And no matter what part of the world or which technical area you explore, no matter what part of the data chain you are interested in — Microsoft Excel is king.

Through my travels of routine monitoring and program evaluation work across 30+ countries in the last decade, Excel is the one common thread that holds everything together. There is not a more widely used tool for collecting, storing, analyzing, and reporting data. I can say (with almost 100% certainty) that Excel plays a role within all governments (at various levels). It’s a critical tool for implementation partners as they work tirelessly to measure the progress towards the Sustainable Development Goals. It is a holy marriage of convenience; a pairing of comfort with necessity. It is known everywhere and has the lowest barrier to entry of any data platform in the market. If data programs and systems were a staple food, Excel is like rice — it is robust, sustaining, and gets the job done.

The problem is that our data deserves better than Excel. New and advanced features like Power Query and live data connections continue to make it a more powerful tool, but it is the equivalent of driving across the United States on the back of a Vespa — it can get you to your destination, but there are much better alternatives. Digital data collection through mobile surveying, IOT devices, or other multi-modal ICT technology are faster and less prone to error than entering data into Excel cells. Modern data platforms and databases like Mongo DB or Azure SQL are much better alternatives for storing data in the cloud rather than sharing XLSX files. And when it comes to analysis and visualization…. let’s just leave it that no professional analyst or data scientist in the business world would consider Excel to be their best option.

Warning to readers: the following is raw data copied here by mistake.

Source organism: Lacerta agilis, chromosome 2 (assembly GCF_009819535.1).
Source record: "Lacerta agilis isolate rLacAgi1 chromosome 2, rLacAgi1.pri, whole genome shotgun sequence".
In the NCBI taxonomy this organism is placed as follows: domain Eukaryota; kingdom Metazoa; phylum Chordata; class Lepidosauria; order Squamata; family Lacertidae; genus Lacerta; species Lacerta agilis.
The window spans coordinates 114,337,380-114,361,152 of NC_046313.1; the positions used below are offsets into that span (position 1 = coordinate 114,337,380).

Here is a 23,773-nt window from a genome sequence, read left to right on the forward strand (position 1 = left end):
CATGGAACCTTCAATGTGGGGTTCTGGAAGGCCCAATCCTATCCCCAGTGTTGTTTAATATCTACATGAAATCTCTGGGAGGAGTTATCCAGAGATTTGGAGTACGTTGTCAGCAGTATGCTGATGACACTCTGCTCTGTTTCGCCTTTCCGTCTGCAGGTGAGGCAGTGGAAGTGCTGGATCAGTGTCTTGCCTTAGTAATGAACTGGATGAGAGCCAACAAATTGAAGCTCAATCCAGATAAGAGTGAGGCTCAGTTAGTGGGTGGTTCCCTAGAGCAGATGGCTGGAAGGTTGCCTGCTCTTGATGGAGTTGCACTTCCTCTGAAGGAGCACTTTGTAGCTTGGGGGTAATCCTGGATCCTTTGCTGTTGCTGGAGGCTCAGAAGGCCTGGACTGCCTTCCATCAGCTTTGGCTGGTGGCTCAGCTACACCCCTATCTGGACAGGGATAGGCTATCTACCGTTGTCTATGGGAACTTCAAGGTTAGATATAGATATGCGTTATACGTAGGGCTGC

Excel is cheap and/or free on many PC devices, but price is no longer the great equalizer for justifying Excel as your all-in-one data tool. The market for free and open source alternatives to graduate from doing everything in Excel to a modern data workflow is growing daily. Analysis in R or Pyton, unstructured data stores in Neo4J, #BigData and Machine Learning with Tensor Flow— the list is nearly endless (though here are some good places to start).

In some ways, at the highest level, the data+IntDev community has already moved well beyond Excel. We have IATI APIs and global data sets hosted by the World Bank. Now we just need to permeate these best practices down to that pesky regional office in rural Kenya and the engineer doing data collection in the informal settlements outside Kathmandu. It will take some training and learning new tools. It will take planning to figure out the right architecture. It won’t be easy. But neither are the SDGs — so why limit ourselves to safe and easy when we can be powerful and ambitious?